A Post-Brexit Solution
Unfortunately, the Directive may no longer be applicable to the UK post-Brexit. It is also unlikely that a substitute agreement will be put in place before the transition period begins on March 29th 2019. Health care remains a highly protected area under EU law because of its impact on the member states’ social security systems. In fact, health care services have not been directly the object of a unifying EU regulation; the current directive focuses solely on patients travelling within the EU to receive treatment.
In the event that a UK-EU bilateral agreement is negotiated, the NHS could however agree to pay for a set number of patients to be treated in EU medical facilities. This would help alleviate pressures on the British health care system and decrease waiting times. Scheduled interventions would also help EU member states plan their budget and determine the resources they wish to allocate to the treatment of British medical tourists. That being said, the UK would be under no obligation to reciprocate the agreement and could avoid offering treatment to medical tourists coming from the EU, also saving on these costs.
Most importantly, the NHS would no longer have to bare the unbudgeted costs of its patients seeking medical procedures in the EU without prior-authorisation (like in the case of Ms Watts). The number of patients benefiting from cross-border health care services, the specific health facilities in charge, and the negotiated prices could all be formalised under the agreement, making for a more transparent process. Furthermore, it could be imagined that participating medical facilities would only be authorized to treat NHS patients if it is established that the quality of care they offer is up to NHS standards.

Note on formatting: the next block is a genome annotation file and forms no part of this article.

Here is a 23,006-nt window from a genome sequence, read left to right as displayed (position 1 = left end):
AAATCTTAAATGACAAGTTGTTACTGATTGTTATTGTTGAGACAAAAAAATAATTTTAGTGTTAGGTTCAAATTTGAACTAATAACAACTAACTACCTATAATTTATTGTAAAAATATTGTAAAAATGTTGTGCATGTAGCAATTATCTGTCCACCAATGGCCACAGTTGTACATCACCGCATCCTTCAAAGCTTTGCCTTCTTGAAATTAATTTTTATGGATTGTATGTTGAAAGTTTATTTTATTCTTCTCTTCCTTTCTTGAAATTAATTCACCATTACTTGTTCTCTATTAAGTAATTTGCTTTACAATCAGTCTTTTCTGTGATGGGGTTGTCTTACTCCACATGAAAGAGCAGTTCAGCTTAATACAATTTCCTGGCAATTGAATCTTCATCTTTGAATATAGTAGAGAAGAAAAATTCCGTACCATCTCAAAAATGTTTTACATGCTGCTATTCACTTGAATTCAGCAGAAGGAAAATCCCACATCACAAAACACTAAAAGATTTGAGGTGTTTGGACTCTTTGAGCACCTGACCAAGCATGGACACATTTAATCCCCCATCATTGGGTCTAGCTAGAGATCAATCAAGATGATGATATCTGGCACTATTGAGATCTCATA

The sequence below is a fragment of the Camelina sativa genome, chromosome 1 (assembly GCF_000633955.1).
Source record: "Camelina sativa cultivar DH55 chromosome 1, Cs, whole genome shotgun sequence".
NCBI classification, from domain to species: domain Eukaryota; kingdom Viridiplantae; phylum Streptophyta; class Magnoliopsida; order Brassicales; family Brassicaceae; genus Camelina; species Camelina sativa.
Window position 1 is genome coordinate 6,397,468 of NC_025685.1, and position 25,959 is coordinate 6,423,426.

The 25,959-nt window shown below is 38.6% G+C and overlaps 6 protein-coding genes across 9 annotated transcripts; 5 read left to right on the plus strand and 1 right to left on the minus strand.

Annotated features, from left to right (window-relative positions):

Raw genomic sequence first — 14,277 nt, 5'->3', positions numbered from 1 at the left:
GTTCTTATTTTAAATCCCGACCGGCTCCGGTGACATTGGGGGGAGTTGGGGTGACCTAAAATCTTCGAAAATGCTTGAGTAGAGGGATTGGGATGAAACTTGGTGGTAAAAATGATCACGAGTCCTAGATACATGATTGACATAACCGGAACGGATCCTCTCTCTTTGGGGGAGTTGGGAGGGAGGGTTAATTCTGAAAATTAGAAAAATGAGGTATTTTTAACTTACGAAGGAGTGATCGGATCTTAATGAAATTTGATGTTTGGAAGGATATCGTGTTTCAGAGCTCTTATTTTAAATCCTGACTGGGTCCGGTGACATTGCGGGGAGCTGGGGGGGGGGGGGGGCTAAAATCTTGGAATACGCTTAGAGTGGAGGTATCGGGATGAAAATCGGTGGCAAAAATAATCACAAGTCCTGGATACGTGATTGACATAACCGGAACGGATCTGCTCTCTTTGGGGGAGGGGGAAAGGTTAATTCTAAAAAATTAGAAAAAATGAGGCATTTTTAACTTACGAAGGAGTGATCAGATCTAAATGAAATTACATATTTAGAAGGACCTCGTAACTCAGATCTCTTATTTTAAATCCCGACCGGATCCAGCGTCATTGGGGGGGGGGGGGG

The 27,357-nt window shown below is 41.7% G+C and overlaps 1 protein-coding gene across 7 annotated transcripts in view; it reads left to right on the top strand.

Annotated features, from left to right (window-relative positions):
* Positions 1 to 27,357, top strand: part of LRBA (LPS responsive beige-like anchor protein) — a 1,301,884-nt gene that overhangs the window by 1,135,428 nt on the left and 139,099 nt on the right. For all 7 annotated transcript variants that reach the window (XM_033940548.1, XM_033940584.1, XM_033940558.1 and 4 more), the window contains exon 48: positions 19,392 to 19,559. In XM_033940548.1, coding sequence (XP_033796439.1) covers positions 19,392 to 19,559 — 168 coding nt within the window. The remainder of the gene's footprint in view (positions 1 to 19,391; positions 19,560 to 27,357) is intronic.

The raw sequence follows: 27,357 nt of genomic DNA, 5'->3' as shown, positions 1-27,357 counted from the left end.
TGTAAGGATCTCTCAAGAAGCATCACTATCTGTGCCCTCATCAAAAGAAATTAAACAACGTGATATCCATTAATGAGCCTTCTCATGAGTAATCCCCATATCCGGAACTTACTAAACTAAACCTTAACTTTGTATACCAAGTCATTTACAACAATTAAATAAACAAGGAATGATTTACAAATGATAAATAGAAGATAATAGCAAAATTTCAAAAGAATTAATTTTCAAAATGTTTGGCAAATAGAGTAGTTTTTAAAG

Patients’ ability to travel across borders for treatment would also be significantly increased. The agreement could help bring NHS patients closer to specialised treatments thanks to the different array of services and technology offered in EU member states. Participating medical facilities in the EU would also be authorised to treat NHS patients only if it was established that the quality of care they offered was up to NHS standards. Electronic record keeping and sharing (within rules of data protection) between the NHS referring doctors and EU treating physicians would help provide continuous care and reduce incidences of medical errors that are frequent in cases of cross-border treatments.
By and large, it may very well be that the future of the NHS lies in the EU. Research demonstrates that access to health care could be improved with the commissioning of health care services to EU providers. The possibility that the UK could negotiate a bilateral Treaty would eliminate the NHS’ backlog while preserving the system’s core values of universal and equal access to health care.
Ce contenu a été mis à jour le 4 octobre 2018 à 10 h 58 min.